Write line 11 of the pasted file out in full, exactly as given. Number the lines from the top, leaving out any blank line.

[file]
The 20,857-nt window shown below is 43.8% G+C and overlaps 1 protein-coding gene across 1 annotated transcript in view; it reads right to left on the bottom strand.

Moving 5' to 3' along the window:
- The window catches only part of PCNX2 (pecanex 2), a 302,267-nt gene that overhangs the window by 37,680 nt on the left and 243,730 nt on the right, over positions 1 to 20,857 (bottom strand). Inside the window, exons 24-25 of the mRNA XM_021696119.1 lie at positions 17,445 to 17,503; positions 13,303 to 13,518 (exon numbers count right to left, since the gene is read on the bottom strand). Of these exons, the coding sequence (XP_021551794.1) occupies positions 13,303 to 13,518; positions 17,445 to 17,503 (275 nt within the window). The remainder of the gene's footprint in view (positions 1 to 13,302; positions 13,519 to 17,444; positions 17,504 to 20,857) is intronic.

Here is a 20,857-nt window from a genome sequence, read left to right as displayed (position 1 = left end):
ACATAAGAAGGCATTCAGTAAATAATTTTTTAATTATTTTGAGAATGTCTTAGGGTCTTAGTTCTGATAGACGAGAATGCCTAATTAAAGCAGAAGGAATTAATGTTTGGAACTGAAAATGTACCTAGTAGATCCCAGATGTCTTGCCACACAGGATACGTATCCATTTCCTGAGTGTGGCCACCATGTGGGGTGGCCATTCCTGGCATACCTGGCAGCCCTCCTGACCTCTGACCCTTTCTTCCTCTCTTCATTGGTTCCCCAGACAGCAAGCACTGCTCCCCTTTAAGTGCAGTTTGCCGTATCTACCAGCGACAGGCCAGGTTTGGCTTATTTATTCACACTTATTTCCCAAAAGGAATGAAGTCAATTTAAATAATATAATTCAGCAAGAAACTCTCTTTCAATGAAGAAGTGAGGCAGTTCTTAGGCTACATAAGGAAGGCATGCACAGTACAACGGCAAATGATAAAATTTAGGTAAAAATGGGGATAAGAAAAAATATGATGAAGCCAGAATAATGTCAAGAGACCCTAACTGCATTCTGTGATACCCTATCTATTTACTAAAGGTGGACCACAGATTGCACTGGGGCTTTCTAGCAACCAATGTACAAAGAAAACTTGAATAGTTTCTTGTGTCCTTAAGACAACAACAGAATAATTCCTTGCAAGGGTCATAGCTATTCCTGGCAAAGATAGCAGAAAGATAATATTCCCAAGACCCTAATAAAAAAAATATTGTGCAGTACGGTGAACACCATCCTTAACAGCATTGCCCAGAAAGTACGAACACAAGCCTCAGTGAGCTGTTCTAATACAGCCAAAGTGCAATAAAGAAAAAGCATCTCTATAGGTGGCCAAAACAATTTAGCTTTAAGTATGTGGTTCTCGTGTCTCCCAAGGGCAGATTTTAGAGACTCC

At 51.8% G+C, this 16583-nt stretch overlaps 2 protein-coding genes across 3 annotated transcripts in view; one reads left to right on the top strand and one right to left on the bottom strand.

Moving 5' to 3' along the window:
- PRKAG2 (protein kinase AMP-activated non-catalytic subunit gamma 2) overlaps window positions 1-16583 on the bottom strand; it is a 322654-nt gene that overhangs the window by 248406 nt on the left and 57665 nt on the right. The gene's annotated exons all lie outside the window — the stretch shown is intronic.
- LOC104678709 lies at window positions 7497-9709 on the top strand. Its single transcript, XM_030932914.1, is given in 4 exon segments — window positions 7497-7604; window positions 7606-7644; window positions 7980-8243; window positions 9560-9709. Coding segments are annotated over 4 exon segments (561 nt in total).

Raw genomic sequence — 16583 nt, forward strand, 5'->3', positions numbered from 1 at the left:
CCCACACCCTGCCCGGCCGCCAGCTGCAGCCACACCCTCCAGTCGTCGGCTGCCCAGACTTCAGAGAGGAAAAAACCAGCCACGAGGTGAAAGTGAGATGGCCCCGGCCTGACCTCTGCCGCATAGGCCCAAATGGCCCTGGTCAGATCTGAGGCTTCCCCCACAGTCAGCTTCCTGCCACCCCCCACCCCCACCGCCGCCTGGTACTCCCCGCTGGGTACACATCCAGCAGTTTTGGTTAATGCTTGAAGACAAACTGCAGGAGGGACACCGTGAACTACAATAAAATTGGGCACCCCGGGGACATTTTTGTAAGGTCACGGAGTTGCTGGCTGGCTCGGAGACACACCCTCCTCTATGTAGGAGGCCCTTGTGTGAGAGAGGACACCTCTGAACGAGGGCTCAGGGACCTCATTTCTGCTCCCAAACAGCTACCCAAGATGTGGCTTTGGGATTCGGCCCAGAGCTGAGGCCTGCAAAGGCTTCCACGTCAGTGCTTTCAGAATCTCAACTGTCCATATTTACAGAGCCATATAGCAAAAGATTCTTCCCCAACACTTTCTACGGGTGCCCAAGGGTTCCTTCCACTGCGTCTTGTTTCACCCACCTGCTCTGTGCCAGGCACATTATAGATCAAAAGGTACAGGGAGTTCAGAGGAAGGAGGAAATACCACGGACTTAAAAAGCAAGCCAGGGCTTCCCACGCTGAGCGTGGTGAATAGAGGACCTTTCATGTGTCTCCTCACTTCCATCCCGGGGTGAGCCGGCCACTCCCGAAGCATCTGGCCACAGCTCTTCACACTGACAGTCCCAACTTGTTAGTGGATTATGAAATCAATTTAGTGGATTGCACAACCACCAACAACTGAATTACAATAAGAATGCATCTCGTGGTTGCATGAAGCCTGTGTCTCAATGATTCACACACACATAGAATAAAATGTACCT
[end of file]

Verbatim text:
CCCACACCCTGCCCGGCCGCCAGCTGCAGCCACACCCTCCAGTCGTCGGCTGCCCAGACTTCAGAGAGGAAAAAACCAGCCACGAGGTGAAAGTGAGATGGCCCCGGCCTGACCTCTGCCGCATAGGCCCAAATGGCCCTGGTCAGATCTGAGGCTTCCCCCACAGTCAGCTTCCTGCCACCCCCCACCCCCACCGCCGCCTGGTACTCCCCGCTGGGTACACATCCAGCAGTTTTGGTTAATGCTTGAAGACAAACTGCAGGAGGGACACCGTGAACTACAATAAAATTGGGCACCCCGGGGACATTTTTGTAAGGTCACGGAGTTGCTGGCTGGCTCGGAGACACACCCTCCTCTATGTAGGAGGCCCTTGTGTGAGAGAGGACACCTCTGAACGAGGGCTCAGGGACCTCATTTCTGCTCCCAAACAGCTACCCAAGATGTGGCTTTGGGATTCGGCCCAGAGCTGAGGCCTGCAAAGGCTTCCACGTCAGTGCTTTCAGAATCTCAACTGTCCATATTTACAGAGCCATATAGCAAAAGATTCTTCCCCAACACTTTCTACGGGTGCCCAAGGGTTCCTTCCACTGCGTCTTGTTTCACCCACCTGCTCTGTGCCAGGCACATTATAGATCAAAAGGTACAGGGAGTTCAGAGGAAGGAGGAAATACCACGGACTTAAAAAGCAAGCCAGGGCTTCCCACGCTGAGCGTGGTGAATAGAGGACCTTTCATGTGTCTCCTCACTTCCATCCCGGGGTGAGCCGGCCACTCCCGAAGCATCTGGCCACAGCTCTTCACACTGACAGTCCCAACTTGTTAGTGGATTATGAAATCAATTTAGTGGATTGCACAACCACCAACAACTGAATTACAATAAGAATGCATCTCGTGGTTGCATGAAGCCTGTGTCTCAATGATTCACACACACATAGAATAAAATGTACCT